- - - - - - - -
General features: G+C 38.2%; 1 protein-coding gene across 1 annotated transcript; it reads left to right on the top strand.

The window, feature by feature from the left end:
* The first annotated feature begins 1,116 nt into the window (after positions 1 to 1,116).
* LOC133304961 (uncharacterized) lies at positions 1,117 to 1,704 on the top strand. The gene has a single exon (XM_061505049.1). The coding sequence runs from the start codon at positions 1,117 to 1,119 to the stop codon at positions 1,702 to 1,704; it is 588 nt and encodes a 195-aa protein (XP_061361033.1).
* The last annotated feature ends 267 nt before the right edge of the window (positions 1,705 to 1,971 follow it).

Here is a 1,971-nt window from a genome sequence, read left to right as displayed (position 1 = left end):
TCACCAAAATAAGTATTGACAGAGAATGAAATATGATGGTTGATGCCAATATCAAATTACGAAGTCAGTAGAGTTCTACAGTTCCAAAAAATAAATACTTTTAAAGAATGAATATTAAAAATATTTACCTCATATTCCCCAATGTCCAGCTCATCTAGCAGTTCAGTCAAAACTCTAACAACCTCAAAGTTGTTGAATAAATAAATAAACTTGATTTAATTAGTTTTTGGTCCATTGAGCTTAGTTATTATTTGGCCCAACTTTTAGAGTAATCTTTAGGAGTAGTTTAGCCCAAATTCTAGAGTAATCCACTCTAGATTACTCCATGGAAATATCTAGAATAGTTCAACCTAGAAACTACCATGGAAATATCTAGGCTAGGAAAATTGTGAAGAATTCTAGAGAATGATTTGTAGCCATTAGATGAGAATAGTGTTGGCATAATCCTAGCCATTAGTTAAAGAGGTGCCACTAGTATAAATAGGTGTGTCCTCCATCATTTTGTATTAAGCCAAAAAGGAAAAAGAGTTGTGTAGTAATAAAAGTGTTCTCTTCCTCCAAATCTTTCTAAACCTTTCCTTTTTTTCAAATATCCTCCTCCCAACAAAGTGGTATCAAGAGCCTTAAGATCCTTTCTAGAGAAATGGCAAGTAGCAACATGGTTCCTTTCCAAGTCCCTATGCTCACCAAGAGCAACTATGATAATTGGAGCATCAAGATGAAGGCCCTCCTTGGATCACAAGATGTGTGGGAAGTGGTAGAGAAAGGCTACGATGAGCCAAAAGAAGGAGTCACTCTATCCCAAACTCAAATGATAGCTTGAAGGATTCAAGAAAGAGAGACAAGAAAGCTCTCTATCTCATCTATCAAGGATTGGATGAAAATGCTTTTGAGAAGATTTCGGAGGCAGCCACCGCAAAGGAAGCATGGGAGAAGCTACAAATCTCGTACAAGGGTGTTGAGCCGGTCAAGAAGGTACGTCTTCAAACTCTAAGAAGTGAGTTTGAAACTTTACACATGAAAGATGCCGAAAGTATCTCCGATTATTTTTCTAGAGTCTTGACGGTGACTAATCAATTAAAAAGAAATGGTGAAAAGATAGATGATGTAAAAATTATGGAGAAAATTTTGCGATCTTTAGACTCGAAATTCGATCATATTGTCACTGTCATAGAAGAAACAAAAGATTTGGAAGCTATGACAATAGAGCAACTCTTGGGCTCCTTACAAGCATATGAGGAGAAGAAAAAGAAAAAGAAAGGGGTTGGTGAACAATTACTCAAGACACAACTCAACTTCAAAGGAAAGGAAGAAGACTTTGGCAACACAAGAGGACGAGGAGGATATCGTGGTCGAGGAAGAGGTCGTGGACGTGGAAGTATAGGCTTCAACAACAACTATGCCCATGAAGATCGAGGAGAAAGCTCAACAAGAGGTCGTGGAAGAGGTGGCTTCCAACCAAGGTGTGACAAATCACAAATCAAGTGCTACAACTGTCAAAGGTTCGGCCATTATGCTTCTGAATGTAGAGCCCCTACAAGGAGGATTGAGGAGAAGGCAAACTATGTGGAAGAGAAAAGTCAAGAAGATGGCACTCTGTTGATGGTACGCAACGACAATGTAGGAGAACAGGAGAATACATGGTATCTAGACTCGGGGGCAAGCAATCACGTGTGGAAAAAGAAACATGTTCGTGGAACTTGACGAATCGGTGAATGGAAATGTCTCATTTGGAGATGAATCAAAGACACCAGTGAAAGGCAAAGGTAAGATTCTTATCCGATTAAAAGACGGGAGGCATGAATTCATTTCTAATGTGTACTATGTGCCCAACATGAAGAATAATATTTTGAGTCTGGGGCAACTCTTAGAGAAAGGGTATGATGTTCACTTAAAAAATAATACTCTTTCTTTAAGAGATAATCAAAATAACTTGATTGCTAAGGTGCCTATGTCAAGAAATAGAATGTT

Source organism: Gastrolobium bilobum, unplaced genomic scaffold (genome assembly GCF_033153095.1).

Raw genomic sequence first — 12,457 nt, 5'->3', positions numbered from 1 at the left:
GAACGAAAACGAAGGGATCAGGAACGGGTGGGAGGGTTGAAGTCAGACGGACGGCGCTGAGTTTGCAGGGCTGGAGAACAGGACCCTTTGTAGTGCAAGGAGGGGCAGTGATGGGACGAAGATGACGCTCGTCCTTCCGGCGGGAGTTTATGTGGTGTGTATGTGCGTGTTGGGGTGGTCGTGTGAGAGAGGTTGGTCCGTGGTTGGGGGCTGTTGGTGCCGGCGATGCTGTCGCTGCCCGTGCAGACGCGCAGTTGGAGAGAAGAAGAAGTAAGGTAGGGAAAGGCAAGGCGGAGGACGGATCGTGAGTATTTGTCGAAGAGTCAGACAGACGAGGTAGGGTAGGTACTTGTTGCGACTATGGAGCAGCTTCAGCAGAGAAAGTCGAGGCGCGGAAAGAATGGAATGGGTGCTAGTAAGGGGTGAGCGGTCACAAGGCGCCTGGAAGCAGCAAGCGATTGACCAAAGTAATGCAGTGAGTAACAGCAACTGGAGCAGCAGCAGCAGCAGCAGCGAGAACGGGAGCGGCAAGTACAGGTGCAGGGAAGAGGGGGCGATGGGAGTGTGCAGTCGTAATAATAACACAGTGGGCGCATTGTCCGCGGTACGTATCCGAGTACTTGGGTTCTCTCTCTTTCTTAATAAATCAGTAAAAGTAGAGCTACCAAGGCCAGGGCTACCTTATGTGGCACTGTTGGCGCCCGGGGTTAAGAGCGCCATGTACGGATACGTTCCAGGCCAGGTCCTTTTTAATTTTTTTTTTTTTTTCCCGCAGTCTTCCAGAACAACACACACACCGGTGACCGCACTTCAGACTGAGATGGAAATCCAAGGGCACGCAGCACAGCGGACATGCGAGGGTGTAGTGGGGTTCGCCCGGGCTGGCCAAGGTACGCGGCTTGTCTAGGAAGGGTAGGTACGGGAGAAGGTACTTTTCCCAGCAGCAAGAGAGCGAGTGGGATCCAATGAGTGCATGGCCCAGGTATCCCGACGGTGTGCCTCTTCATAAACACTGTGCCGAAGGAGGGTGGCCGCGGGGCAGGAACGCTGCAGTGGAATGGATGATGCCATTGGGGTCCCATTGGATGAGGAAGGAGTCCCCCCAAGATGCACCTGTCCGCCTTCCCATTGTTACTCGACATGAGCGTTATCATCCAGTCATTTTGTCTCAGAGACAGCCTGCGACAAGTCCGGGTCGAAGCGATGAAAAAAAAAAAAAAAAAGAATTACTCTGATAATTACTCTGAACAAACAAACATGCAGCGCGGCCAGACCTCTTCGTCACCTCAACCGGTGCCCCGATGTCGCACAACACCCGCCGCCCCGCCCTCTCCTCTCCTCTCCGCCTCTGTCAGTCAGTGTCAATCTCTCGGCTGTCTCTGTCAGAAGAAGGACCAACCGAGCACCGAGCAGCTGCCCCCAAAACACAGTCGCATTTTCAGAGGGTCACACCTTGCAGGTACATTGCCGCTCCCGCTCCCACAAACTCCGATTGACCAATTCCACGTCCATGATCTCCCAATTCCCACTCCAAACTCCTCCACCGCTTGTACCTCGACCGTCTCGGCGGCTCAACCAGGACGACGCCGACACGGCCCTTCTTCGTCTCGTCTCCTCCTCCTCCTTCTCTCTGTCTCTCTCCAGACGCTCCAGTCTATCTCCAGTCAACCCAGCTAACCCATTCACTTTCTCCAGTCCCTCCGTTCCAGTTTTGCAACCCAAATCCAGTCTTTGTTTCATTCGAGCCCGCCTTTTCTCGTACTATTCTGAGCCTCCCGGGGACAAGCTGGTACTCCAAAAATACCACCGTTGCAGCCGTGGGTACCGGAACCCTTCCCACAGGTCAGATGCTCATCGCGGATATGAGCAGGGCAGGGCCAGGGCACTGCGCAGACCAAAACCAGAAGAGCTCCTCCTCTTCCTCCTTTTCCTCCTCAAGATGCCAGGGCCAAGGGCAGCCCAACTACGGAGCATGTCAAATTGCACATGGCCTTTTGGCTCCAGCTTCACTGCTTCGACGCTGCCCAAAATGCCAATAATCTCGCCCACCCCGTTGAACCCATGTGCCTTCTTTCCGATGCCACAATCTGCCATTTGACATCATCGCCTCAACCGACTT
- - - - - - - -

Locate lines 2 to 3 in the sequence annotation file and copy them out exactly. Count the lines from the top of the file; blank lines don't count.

The window, feature by feature from the left end:
* The first annotated feature begins 1,116 nt into the window (after positions 1 to 1,116).